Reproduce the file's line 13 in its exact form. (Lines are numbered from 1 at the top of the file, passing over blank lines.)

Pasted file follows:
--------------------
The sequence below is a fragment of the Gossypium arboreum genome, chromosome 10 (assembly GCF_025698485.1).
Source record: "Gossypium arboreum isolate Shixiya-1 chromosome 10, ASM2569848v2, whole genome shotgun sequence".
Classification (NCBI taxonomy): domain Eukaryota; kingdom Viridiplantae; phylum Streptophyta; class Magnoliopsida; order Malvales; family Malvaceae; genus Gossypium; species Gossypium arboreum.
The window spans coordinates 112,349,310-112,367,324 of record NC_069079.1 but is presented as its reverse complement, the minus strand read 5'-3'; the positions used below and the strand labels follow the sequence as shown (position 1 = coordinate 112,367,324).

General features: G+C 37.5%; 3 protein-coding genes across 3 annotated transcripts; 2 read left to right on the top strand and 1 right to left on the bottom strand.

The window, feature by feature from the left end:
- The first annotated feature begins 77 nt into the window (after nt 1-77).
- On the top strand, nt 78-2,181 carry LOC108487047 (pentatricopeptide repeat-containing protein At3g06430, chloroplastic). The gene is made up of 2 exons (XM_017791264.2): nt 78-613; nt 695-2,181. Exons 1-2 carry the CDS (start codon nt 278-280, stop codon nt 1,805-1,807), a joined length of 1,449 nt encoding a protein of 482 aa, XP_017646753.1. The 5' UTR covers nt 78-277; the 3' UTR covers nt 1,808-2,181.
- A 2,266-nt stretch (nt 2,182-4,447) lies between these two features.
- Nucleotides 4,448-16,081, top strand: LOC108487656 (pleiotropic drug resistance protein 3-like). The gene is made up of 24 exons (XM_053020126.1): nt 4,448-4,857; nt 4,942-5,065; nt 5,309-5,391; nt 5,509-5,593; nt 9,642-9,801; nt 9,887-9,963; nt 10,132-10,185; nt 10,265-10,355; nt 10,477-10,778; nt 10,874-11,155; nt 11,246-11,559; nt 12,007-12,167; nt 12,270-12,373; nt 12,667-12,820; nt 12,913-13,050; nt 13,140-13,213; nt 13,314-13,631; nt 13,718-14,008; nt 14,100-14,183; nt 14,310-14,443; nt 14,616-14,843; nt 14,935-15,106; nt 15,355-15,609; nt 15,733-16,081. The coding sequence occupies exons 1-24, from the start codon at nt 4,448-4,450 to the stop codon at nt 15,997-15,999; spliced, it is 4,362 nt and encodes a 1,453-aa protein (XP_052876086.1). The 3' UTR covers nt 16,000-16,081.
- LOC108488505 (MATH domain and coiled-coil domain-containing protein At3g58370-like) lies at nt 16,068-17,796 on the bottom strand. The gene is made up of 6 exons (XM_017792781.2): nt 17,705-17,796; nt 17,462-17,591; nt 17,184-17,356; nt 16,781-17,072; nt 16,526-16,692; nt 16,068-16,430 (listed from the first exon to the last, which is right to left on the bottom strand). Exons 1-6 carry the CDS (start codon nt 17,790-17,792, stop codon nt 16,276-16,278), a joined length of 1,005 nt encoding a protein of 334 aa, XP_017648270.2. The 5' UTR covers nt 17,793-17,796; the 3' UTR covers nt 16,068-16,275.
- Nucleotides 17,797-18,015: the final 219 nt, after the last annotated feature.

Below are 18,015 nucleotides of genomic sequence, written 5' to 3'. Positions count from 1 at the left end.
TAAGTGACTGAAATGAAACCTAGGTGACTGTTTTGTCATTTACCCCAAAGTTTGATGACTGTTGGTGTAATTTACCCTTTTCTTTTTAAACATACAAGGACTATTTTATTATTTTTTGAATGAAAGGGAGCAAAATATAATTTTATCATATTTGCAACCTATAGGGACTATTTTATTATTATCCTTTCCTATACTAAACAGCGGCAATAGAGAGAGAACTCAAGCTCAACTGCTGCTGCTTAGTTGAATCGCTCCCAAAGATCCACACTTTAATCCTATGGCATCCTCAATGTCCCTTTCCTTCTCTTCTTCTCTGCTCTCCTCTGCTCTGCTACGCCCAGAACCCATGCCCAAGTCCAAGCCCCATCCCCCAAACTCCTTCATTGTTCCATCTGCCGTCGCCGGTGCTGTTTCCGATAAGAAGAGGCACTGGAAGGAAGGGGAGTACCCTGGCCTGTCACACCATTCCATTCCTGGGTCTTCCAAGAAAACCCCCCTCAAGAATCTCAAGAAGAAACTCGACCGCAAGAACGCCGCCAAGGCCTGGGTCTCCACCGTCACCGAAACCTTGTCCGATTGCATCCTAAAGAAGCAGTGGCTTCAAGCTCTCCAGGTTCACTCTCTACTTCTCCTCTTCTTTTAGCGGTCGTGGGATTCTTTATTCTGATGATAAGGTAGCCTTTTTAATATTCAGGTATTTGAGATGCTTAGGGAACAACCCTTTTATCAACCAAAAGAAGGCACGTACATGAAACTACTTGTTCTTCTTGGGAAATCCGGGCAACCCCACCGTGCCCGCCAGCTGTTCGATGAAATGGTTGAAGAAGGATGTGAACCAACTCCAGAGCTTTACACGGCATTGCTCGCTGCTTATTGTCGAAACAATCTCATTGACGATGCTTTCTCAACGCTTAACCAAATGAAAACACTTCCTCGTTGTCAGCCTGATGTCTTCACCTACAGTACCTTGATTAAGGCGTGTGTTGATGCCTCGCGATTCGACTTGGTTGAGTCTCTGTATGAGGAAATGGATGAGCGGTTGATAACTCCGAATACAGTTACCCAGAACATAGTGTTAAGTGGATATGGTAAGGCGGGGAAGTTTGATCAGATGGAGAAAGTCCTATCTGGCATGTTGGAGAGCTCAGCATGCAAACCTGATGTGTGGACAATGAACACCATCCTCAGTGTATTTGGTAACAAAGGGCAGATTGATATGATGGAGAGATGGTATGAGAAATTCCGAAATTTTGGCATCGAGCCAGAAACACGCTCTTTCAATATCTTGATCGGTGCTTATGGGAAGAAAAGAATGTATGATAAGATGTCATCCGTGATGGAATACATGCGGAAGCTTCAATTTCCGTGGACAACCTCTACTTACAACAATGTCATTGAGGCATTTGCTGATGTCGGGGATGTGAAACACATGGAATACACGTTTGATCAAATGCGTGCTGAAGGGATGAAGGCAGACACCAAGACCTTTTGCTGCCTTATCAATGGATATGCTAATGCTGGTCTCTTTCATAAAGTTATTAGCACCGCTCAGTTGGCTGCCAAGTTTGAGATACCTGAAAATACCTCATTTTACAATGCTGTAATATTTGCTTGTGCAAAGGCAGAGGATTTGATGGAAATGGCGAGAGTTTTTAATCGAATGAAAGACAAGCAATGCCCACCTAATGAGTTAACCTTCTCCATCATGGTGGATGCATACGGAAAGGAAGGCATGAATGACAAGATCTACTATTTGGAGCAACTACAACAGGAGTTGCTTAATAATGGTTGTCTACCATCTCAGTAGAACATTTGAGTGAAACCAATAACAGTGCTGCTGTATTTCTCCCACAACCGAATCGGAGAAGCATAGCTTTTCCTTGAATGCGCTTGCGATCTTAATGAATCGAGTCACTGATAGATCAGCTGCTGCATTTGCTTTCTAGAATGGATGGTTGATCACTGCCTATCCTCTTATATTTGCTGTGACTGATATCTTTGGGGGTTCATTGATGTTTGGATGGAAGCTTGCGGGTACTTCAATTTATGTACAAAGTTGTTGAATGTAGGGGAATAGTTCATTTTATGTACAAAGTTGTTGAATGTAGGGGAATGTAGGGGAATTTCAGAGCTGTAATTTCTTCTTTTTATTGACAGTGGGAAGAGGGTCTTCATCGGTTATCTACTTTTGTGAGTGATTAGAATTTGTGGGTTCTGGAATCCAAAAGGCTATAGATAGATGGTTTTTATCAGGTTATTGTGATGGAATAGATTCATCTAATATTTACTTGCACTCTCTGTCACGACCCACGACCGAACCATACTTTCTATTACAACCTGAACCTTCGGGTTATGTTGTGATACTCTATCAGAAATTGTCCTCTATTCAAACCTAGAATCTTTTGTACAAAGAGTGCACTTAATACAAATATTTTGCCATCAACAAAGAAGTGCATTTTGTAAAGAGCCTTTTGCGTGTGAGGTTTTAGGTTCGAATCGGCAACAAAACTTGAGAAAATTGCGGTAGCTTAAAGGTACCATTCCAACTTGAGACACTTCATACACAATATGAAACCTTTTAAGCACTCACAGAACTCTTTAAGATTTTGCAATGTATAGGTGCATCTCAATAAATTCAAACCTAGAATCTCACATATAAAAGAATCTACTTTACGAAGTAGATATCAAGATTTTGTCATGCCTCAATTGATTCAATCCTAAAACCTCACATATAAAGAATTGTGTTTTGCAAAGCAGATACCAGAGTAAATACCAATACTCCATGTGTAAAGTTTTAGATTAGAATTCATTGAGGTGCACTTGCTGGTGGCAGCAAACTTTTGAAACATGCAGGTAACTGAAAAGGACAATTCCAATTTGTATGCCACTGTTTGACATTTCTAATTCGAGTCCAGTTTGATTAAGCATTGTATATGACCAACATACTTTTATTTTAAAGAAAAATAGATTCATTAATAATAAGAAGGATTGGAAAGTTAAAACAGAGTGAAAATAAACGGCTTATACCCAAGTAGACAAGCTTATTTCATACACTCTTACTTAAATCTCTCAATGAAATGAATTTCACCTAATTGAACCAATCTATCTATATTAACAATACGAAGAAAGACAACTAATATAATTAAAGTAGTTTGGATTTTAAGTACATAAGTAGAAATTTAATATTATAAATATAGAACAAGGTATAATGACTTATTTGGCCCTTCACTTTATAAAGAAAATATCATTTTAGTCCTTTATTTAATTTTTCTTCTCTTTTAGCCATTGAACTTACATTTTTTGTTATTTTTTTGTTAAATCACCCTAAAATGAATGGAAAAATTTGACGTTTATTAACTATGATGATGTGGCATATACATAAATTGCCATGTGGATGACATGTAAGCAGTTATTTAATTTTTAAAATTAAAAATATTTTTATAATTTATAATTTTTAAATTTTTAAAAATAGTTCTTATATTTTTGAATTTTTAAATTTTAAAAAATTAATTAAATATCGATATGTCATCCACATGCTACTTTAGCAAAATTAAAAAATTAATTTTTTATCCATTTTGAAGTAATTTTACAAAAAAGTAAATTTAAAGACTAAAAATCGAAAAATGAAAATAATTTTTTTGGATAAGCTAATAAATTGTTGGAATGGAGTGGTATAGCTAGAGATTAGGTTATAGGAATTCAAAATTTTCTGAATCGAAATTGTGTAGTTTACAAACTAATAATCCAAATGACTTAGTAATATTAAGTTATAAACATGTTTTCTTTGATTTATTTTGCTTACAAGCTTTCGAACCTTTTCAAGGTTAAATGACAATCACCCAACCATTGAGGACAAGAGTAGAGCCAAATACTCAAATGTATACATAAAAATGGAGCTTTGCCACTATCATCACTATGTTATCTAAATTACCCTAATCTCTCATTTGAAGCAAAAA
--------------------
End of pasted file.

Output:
Below are 18,015 nucleotides of genomic sequence, written 5' to 3'. Positions count from 1 at the left end.